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The British newspaper The Guardian called the Brazilian team the main favorite for the 2022 World Cup. The publication compiled a ranking of the finalists, and Tite’s team took first place. Argentina and Spain made it into the top three.
Brazil hasn’t lost to anyone besides Argentina in three years. The forward line of Neymar, Richarlison, Vinicius Junior, and Raphinha is so strong that Gabriel Jesus was not included in the recent victories against Ghana and Tunisia in friendlies. The main question is that they haven’t played a European team since losing to Belgium at the most recent World Cup. The latter makes their remarkable 29-game winless streak seem doubtful.
The retirement of the vast bulk of the fleet’s outstanding forwards has clarified Argentina’s situation. Although Lionel Scaloni’s Argentina team may not be as flashy as more recent editions, they are cohesive and harmonic and get the greatest performance out of Lionel Messi. They defeated Italy in the Copa Finalissima in June, ending a 35-match losing streak. Yet Estonia is the only European team they have faced since October 2019.
La Roja suffered their first home loss in nearly four years against Switzerland after Luis Enrique announced his final pre-World Cup team in a video showing him riding in homage to the Vuelta a Espana. This was not quite the good reaction he might have hoped for. Nevertheless, his team won the top spot in their Nations League group after Alvaro Morata’s late winner in Braga. This happened despite the Spain manager feeling Portugal had a better chance of winning in Qatar.
4. The Netherlands
Could this be the great finish for Louis van Gaal? The 71-year-old coach turned around a qualifying campaign that had started poorly and has put together a balanced group playing exciting football, albeit none of the goalkeeping alternatives inspire confidence. Memphis Depay’s goals may be their biggest reliance. However, this team has a sense of direction and organization that makes them feel like the group from 2014.
Germany has a chance to win in Qatar. However, they must fix some obvious problems like many of their longtime rivals. Hansi Flick’s first loss as a coach came at Hungary’s hands, who outplayed them in Leipzig. Despite controlling England for most of the match, how they faltered during a 15-minute burst will raise questions. Despite playing in Flick’s appealing manner, they lack a deadly instinct.
Denmark did not display any signs of being alarmed by last week’s close loss to Croatia. They defeated France three days later with a spectacular performance and are still playing at the same tempo that made them so popular at Euro 2020. Christian Eriksen’s return in such a commanding shape is also helpful. After scoring a spectacular goal in Zagreb, he outperformed his French opponents. The honors challenge appears feasible.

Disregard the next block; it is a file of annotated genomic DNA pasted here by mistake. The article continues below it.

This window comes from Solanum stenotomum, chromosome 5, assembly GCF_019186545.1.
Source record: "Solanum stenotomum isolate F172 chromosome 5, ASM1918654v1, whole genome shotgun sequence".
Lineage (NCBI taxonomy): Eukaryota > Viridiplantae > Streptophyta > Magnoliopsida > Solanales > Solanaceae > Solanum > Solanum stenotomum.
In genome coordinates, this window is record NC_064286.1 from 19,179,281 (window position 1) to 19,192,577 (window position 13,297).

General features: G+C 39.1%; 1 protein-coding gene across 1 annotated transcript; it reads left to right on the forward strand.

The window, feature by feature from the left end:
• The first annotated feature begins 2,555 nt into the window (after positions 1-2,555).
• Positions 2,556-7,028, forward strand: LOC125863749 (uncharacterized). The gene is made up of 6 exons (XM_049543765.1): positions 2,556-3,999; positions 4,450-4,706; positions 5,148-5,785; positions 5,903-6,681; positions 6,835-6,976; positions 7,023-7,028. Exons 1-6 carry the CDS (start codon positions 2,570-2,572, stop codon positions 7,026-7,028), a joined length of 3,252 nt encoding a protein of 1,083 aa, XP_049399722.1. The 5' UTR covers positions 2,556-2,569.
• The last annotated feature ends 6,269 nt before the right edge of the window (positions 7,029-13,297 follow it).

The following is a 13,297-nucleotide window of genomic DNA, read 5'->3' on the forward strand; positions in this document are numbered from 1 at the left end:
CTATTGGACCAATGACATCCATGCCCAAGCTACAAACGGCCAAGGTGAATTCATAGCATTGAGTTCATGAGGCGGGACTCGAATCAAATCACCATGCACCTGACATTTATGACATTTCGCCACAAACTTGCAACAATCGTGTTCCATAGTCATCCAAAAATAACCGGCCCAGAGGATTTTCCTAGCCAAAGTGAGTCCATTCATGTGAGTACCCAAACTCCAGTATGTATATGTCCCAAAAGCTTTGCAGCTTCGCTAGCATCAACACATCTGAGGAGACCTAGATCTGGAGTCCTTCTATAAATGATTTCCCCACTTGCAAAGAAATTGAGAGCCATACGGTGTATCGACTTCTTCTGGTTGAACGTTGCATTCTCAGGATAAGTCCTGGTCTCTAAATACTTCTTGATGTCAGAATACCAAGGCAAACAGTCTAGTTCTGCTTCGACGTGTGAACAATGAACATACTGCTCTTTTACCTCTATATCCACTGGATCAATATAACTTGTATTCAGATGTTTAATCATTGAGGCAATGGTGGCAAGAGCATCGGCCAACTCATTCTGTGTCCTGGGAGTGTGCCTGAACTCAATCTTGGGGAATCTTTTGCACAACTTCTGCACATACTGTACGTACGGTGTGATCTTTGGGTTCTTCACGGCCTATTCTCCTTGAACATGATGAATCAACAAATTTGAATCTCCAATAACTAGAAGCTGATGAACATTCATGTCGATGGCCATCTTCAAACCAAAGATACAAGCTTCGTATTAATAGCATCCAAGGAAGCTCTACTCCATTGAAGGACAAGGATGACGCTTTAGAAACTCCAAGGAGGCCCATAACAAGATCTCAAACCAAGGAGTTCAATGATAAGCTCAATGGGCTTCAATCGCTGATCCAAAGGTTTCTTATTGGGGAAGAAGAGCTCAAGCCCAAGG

France is the only country with as much talent. However, none of the other favorites has as many players involved in various off-field distractions, and there is genuine animosity amongst the families of some players. The danger of implosion is great when Didier Deschamps, a controversial coach, is added. Deschamps favors attritional football and rarely seems to obtain the best performance from his team.
Any advice? The notion that Croatia is a waning force has been dispelled by the fact that they justifiably won a Nations League group that also included France and Denmark. Luka Modric scored in a resounding victory over Austria after being unstoppable in last Thursday’s 2-1 triumph over Denmark. The veteran players seem to have one last push left in them, which might help the club significantly in Qatar.
England should be optimistic about heading to Qatar after making the semifinals at the World Cup and the Euros. However, they haven’t won in their last six games, some important players are ill or out of form, and time may be running out for Gareth Southgate. The mood was at least slightly improved by the 20 impressive minutes against Germany, but the Harry Maguire controversy still looms big.
Say it quietly, but Serbia’s optimism seems well-founded. They are in excellent shape, and their convincing victories this month against Sweden and Norway indicate that Dragan Stojkovic has fostered maturity and balance to go along with their undeniable flair. In Oslo, Aleksandar Mitrovic and Dusan Vlahovic scored; the former did so against Sweden. The concern of a tough group in Qatar should be minimal.